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What to eat and drink before a mountain bike race

Rob Hobson
Article written by Rob Hobson

Date published 14 July 2023

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Nutrition is vital for performance. Sports nutritionist Rob Hobson outlines the food and drink you need to win, from training to race build-up to the day itself.

🕒 4 min read

Mountain biking (MTB) events consist of cross-country or downhill disciplines, and, given the different demands these events place on the body, most athletes will specialise in one or the other.

Cross-country races involve the completion of a 5-9km circuit, including hill climbs and technical descent. It's essential to maintain a high aerobic output for the duration of the event. Events can last 1-2 hours for a circuit or much longer for a point-to-point, with a distance between 25 and 100km. Enduro events can encompass multiple days of various events.

Downhill races involve riders competing at maximum intensity for a race that lasts 2-4 minutes. Downhill events require a lot of strength as well as advanced anaerobic capacity.

What should mountain bikers eat when training?

During training, your diet should focus on a wide variety of nutrient-dense carbohydrate foods (wholegrain bread, oats, brown rice, pasta, and fruit) alongside lean proteins with every meal (poultry meat, eggs, fish, tofu, legumes) and plenty of vegetables.

An athlete's carbohydrate intake should complement the intensity and duration of training to help optimise performance and recovery. This can be achieved by eating frequent meals and snacks throughout the day.

After training, a carbohydrate-rich snack containing 20-25g protein eaten within 60 minutes of the session can help refuelling and maximise muscle repair. This is even more important if the athlete has another demanding session within 8 hours.

What should mountain bikers eat in the build-up to a race?

The primary fuel source during a mountain bike event is carbohydrate, so it's essential that muscle glycogen stores are maximised beforehand. You can encourage this storage and so optimise your performance by increasing your carbohydrate intake in the 24-36 hours before your event.

Your training schedule during build-up may vary depending on the duration of the event. A cross-country rider may rest on the days leading to the event to help retain glycogen stores in the muscle. Other riders may follow a light training schedule.

Look after your gut

It's best to eat white carbohydrates in this period, as they will make sure your stores are replenished quickly. The lower fibre content can reduce the risk of gut upset, such as bloating, which is uncomfortable on the bike. You may also need to increase your carbohydrate intake slowly or in several sittings, as increasing it dramatically can upset the gut.

Good dishes to eat in the build-up to race day include:

  • Porridge with banana and honey
  • Pasta with tomato sauce or pesto
  • Baked potato with ratatouille or tuna
  • Risotto
  • Homemade egg fried rice
  • Stir-fry with noodles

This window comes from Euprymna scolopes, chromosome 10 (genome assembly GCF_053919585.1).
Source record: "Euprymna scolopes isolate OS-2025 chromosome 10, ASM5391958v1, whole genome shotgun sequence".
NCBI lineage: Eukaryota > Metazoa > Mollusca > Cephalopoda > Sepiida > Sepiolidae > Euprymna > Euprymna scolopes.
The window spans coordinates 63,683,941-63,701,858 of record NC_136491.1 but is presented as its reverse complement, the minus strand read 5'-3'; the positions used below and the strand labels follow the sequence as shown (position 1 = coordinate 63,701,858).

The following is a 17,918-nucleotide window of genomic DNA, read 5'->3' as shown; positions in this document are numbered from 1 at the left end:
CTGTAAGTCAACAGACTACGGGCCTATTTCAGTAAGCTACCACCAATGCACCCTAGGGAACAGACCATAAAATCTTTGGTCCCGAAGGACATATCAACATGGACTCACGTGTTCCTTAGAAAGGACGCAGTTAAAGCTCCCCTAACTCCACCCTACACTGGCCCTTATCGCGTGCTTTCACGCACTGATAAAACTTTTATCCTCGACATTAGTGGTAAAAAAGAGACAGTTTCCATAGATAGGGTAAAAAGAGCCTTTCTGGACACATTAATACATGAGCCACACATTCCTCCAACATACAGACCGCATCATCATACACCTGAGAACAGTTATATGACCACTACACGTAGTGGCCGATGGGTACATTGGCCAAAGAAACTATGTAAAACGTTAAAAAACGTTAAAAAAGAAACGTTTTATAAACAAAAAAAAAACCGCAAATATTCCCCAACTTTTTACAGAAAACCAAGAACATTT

What should mountain bikers eat on race day?

Your pre-event meal is an opportunity to top up glycogen stores. During your carb-loading period, the body will preserve glycogen stores in the muscle and take more from the liver. Topping up on race day will help to replace lost glycogen in the liver, giving you another source of immediate energy.

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Early start

If you're racing early and can only eat 1-2 hours beforehand, keep it light and simple and opt for something high in carbohydrates but low in fat and fibre to help maximise uptake but reduce the risk of gut upset. This might include porridge or cereal with milk, toast/crumpet with jam, peanut butter, sandwich/roll with banana, or rice pudding.

Later race

Suppose you are racing later in the day and have more time, such as 3-4 hours. In that case, you can stick to your usual breakfast, which should contain carbohydrates, protein, and healthy fats. This might be a pasta dish, baked potato, rice with scrambled egg, turkey, or an avocado bagel.

Whatever you eat before a race, it's essential to try to stick to something you usually eat, to reduce the risk of gut upset. Some cyclists may also have superstitions about eating the same pre-race meal, so ensuring you have access to that food may be a priority.

What should mountain bikers drink before a race?

Hydration is crucial, and you should always start an event adequately hydrated. The easiest way to judge your hydration level is whether your urine is a pale yellow or clear colour. The pre-event fluid intake guidelines suggest that in the 2-4 hours before the event, athletes should drink 5-10ml of fluid per kg of bodyweight.

For example, if you weigh 70kg, you should drink up to 700ml. It would help if you consumed this fluid slowly to avoid frequent visits to the bathroom. If you find it hard to hydrate, then pre-race electrolytes can help (competitive athletes should look for Informed Sport-approved supplements).

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As with all sports, it's essential to have a good nutrition and hydration strategy in place to help you get through race day. What you eat is individual to you and, in the case of mountain biking, will depend on the duration of your race, the time you have beforehand, and your food preferences.

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Rob Hobson

About Rob Hobson

Rob Hobson MSc RNutr is an award-winning registered nutritionist (AFN) and sports nutritionist (SENR) with over 15 years of experience. He founded London-based consultancy RH Nutrition, and has degrees in nutrition, public health nutrition and sports nutrition.